Fact Frenzy - Freezing Point of Water

What is the Freezing Point of Water?

Updated 03/05/2021

Even though this can sound like a simple question, the answer can be a little bit confusing. Don’t worry, we’re here to help!

Two different things have been known to happen at 32 °F (thirty-two degrees Fahrenheit), or 0 °C (zero degrees Celsius). This is the temperature where water ice will begin to melt. This is known as the “melting point” of water. The melting point of water is a physical property of water. A physical property is used to identify a substance, like water, in this case. That means the melting point is something you can count on happening every time. Water in its solid form, ice, will begin to turn into a liquid.

However, the other thing that has been observed is that when pure liquid water is cooled to 32 °F / 0 °C, ice crystals can begin to form. This was noted a long time ago by a German physicist named Daniel Gabriel Fahrenheit, the inventor of the thermometer and the Fahrenheit temperature scale. So, the term “freezing point” began. 

On the other hand, Daniel Fahrenheit also observed that water can remain in its liquid state even below the established freezing point. This is now known as “supercooled liquid.” There are many factors that can influence when a sample of water might actually freeze — such as the water’s mineral content, atmospheric pressure, the size of the water particles, etc. In fact, supercooled water has been observed to remain in a liquid state as low as -94°F / -70°C.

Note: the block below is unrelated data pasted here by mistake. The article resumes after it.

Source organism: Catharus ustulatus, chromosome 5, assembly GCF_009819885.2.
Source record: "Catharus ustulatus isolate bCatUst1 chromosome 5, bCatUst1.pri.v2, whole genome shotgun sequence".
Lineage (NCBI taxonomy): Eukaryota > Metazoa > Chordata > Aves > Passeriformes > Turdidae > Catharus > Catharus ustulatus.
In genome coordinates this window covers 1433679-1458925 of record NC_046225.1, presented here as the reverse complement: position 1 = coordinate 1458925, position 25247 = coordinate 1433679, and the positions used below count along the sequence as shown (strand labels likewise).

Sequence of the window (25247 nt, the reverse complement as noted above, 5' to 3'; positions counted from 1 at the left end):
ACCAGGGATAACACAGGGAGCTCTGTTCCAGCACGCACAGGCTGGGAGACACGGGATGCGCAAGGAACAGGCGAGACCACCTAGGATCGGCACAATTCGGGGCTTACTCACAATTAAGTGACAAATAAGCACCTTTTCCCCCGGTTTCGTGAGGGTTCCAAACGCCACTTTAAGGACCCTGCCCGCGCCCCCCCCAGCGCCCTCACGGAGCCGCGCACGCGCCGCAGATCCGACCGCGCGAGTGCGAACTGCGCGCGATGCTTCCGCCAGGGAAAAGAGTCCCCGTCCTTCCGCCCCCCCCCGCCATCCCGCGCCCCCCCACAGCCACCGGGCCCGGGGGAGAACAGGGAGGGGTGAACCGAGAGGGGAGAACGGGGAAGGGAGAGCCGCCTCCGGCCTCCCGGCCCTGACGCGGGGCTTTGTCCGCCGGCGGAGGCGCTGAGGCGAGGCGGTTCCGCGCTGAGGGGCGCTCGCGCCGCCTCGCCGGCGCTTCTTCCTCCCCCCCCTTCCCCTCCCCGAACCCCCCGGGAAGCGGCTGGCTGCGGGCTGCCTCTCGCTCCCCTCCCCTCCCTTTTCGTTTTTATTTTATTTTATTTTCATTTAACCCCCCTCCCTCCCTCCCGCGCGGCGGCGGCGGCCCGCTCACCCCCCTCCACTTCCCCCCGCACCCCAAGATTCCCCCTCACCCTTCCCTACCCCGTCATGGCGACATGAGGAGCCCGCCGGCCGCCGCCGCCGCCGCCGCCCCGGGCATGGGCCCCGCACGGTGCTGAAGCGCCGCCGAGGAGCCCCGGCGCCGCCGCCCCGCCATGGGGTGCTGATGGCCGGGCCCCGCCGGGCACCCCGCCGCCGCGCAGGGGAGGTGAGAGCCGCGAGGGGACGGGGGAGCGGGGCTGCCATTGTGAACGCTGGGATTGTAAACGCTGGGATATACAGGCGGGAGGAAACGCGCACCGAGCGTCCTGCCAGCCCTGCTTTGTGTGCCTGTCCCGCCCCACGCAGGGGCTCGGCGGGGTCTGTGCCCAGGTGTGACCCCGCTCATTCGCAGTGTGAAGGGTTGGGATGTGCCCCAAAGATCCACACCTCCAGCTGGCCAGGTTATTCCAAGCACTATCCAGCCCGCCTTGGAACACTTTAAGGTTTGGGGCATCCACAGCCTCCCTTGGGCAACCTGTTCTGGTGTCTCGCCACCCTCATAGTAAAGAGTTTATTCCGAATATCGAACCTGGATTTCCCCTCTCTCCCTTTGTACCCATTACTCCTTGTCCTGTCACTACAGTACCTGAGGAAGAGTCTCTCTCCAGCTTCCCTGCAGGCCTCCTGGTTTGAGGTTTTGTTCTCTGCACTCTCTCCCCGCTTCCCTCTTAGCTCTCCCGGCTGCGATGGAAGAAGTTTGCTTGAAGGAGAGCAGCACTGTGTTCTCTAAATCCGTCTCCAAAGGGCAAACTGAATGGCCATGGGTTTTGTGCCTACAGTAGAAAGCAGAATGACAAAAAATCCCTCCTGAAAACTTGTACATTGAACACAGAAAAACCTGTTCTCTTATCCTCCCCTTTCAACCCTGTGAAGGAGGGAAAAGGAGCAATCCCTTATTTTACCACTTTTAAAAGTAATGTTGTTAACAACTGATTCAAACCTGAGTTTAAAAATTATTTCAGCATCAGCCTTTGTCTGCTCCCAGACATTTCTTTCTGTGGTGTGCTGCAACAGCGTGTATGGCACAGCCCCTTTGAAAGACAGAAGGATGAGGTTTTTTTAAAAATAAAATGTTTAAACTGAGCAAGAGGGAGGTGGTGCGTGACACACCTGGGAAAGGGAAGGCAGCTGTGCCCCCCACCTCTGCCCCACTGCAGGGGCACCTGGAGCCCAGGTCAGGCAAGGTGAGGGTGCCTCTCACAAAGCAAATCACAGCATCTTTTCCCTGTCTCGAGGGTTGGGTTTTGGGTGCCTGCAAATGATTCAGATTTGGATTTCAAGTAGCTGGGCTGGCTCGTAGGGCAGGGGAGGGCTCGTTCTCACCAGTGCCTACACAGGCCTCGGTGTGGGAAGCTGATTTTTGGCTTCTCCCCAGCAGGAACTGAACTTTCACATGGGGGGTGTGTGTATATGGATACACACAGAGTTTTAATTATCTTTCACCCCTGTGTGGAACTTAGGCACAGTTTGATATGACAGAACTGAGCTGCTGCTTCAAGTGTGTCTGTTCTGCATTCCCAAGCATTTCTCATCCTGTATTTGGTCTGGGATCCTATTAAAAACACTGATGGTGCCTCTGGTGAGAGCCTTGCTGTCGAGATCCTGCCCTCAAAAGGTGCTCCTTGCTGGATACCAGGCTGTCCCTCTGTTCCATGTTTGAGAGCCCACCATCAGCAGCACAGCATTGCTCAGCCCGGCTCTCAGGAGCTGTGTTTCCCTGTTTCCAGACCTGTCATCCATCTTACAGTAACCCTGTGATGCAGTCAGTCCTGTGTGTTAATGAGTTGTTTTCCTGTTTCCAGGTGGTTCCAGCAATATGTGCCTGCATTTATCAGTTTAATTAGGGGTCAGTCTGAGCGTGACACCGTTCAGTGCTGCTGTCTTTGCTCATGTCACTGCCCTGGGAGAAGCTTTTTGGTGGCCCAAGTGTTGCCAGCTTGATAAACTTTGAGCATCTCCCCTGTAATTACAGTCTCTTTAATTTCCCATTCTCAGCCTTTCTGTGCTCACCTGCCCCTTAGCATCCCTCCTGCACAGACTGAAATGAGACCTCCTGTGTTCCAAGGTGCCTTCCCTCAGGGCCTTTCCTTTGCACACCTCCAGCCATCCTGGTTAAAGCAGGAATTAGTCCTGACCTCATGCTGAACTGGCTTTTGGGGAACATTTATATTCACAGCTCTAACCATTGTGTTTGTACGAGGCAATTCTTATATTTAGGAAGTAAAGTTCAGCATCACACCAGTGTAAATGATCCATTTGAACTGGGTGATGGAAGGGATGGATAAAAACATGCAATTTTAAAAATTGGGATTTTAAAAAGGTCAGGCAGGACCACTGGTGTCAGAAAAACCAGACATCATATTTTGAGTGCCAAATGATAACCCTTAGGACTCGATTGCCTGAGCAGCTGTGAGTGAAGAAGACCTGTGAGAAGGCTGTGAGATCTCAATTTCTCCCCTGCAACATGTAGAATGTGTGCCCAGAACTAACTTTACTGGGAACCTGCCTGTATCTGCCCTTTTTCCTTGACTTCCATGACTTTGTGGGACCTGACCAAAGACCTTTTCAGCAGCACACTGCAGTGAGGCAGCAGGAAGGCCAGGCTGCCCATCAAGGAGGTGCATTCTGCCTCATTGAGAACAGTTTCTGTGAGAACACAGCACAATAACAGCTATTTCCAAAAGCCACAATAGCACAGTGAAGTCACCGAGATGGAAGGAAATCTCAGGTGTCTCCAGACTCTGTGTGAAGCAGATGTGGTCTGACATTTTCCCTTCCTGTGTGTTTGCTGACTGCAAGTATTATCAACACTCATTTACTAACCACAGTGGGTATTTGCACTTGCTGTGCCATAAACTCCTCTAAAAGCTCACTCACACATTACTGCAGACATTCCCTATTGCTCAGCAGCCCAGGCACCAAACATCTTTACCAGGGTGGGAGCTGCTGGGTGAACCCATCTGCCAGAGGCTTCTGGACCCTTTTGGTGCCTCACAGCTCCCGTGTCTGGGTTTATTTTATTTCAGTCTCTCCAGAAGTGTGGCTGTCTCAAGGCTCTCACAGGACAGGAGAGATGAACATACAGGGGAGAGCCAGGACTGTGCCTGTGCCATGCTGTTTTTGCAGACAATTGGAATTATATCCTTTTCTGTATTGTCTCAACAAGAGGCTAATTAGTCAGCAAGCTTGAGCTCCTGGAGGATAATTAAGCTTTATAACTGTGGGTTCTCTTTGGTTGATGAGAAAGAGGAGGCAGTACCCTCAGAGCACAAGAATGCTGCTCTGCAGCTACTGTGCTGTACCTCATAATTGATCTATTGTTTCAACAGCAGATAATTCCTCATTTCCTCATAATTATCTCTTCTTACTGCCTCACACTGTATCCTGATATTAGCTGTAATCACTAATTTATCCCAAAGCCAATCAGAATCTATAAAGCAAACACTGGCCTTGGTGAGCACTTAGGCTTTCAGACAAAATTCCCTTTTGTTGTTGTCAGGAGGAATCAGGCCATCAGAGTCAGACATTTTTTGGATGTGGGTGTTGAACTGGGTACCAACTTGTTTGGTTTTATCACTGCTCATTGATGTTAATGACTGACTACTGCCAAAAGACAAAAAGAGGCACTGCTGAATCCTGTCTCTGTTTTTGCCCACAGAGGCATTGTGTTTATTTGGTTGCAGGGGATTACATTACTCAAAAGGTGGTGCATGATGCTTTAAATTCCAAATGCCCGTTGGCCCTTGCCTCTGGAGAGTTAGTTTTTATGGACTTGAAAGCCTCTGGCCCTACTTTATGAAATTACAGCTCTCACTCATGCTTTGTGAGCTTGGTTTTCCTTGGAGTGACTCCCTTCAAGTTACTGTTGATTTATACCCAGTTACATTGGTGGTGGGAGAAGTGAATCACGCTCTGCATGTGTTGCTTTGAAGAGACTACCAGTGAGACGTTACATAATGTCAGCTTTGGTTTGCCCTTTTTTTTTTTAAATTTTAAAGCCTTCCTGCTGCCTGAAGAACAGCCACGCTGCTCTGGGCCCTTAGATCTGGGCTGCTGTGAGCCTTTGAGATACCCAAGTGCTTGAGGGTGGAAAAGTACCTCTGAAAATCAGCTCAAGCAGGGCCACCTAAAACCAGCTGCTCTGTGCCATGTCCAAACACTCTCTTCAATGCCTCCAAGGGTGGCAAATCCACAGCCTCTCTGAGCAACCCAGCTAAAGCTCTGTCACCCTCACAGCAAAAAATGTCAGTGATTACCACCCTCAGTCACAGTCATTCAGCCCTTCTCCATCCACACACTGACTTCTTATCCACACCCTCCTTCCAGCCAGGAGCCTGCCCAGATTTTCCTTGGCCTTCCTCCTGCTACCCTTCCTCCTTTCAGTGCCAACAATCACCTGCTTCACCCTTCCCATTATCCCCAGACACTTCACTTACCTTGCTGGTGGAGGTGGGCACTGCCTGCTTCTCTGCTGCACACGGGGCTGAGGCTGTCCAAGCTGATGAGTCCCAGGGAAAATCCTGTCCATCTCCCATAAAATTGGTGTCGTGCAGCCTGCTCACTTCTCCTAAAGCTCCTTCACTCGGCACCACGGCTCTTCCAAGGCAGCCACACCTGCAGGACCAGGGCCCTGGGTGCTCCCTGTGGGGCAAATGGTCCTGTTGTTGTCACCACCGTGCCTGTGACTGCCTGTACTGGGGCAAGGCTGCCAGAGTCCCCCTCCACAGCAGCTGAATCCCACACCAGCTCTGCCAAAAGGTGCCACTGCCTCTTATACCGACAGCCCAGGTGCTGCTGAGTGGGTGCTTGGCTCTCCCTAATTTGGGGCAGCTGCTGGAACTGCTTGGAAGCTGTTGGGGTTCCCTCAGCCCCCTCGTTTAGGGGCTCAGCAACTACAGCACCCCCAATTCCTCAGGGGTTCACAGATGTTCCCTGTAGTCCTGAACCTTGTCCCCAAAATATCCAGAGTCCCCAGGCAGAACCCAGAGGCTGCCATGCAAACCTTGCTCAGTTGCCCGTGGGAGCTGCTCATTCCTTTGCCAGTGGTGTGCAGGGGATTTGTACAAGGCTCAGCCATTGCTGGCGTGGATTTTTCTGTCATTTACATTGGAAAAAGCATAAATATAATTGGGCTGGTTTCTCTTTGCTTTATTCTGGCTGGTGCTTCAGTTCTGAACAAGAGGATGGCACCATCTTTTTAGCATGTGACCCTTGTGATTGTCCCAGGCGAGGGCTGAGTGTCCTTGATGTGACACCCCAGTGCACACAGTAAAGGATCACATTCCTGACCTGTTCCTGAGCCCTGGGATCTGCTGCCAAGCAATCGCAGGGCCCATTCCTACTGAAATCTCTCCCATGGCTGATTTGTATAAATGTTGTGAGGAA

So, how do we answer this question from a practical perspective?

Let’s put it this way. In most cases, 32 °F / 0 °C is the temperature to watch. If you were to leave a bucket of water outside on a cold night when the temperature will reach below 32 °F / 0 °C, there is a high probability that by morning, you will have a bucket of ice.


Fun Fact: 

The Celsius scale was developed by Anders Celsius, a Swedish astronomer, around 1742. It used to be called the “centigrade scale”. Originally, he set 0 °C as the boiling point of water, and 100 °C as the freezing point. It was later switched to what it is today — 0 °C for the freezing point, and 100 °C for the boiling point. The Celsius scale is metric, and is used in most countries throughout the world. The Farenheit scale is used primarily by the United States and its territories.



Fact Sources: 

Water – Physical properties. (n.d.). Encyclopedia Britannica. Retrieved March 4, 2021, from https://www.britannica.com/science/water/Physical-properties

Homogeneous nucleation of supercooled water: Results from a new equation of state. (n.d.). NASA/ADS. Retrieved March 4, 2021, from https://ui.adsabs.harvard.edu/abs/1997JGR…10225269J/abstract

Helmenstine, Ph.D., A. M. (2018, November 30). The Difference Between Celsius and Centigrade Depends on Zero. ThoughtCo. https://www.thoughtco.com/difference-between-celsius-and-centigrade-609226

Zimmermann, K. A. (2013, September 24). Fahrenheit: Facts, History & Conversion Formulas. Livescience.Com. https://www.livescience.com/39916-fahrenheit.html